But then, the primary culprit in my beds -- the greedy, invasive and pervasive -- running couch like grass, has been suppressed and all I now have is shallow rooted Scurvy Weed.

I have transitioned. A green doona.

Comment by Dave Riley on August 8, 2020 at 23:37

With a few tomatoes still on the decrepit Roma bushes I thought I'd wait no longer and harvested what was left. As well as the final ripe ones I got around 2 kgm of green tomatoes that weren't keen on reddening.

Romas may be serviceable toms but are not exciting to the taste. 

So I turned the greens into Green Tomato Salsa.

I may still be waiting for my tomatillos to ripen but this medley will do  me for the time being.

The red bits are sweet peppers. All the rest are green tomatoes that could not make a colour choice by themselves.

Onion, garlic, chipotle chilli, lime juice(almost a cup), some vinegar, a little sugar, salt, pepper, lots of chopped coriander, fresh oregano and cumin. (Recipe options.)

Ticks all the boxes.

I'll freeze my long term needs and work my way through the sauce.

'Tis a pity it isn't a salsa verde to look at, but once I have my tomatillos in production I will have a choice between red or green salsa. This one may be reddish but its taste is green.

A charming sweet n'sour it is. I could wolf it down by the tablespoon full.

'Tis a pity our oven is on the blink as the better approach to green tomato salsa is to grill the tomatoes first. Then, maybe, peel off the charred skins.

Your classic taco layering  is A plus B. Where 'B' is a salsa. 'C'  could be a cheese or sour cream if wanted -- but the salsa -- B -- integrates the exercise. You want it strong enough so that you don't use too much such that the tortilla will get too wet.

That's when the engineering may fall apart in your hand.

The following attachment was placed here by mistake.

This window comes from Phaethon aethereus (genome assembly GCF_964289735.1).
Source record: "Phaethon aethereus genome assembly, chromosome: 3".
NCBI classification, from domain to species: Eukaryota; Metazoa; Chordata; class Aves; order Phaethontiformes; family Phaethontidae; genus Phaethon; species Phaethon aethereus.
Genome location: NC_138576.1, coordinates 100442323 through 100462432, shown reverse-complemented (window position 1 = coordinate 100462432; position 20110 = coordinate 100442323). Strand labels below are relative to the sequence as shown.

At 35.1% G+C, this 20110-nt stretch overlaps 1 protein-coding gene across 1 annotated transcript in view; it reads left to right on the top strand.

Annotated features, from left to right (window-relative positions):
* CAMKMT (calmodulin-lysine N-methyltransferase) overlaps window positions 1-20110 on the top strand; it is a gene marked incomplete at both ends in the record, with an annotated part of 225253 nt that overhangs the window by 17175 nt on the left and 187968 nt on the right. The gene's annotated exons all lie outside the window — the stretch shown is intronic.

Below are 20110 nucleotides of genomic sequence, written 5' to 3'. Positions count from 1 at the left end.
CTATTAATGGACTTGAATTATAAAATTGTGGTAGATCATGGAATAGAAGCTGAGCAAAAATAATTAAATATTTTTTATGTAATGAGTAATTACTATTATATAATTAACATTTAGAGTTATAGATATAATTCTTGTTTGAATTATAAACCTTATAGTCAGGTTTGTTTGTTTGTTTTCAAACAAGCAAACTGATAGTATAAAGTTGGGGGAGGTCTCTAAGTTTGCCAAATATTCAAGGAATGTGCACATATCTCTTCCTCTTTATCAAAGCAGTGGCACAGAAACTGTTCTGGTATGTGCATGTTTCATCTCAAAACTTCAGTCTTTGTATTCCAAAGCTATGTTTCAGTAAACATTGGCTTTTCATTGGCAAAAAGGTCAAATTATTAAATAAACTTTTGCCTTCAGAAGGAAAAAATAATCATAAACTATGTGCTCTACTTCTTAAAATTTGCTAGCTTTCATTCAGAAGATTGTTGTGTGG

So when you are preparing your primary ingredient (ie: the 'A')-- a meat, for instance, or beans or egg or mushrooms -- always be thinking of the salsa that will sit  on top.

Salsa also works as a marinade or as an addition to braises. Shortcuts.

Those many functions will be served well by this Green Tomato Salsa. The advantage with the greenness of the tomatoes is that their flesh holds together better than when fully ripe. So you get texture.

Comment by Andrew Cumberland on August 8, 2020 at 0:29

I have the last two buckets on the go now.  If they fail I will also give up.  I can't spare garden space for spuds.  If the buckets don't work, I'll give them the flick. 

Comment by Dave Riley on August 7, 2020 at 8:43

No spuds. Gave up.

Comment by Jeff Kiehne on August 7, 2020 at 8:42

Do you have any potatoes growing  as i have been harvesting potatoes  and get some very good results  when they are in full sun  but not so good if get any shade during the day.

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GrowVetiver

Vetiver grass helps to stabilise soil and protects it against erosion.  It can protect against pests and weeds. Vetiver is also used as animal feed. (Wiki.)

GrowVetiver is a plant nursery run by Dave & Keir Riley that harvests and grows Vetiver grass for local community applications and use. It is based in Beachmere, just north of Brisbane, Australia.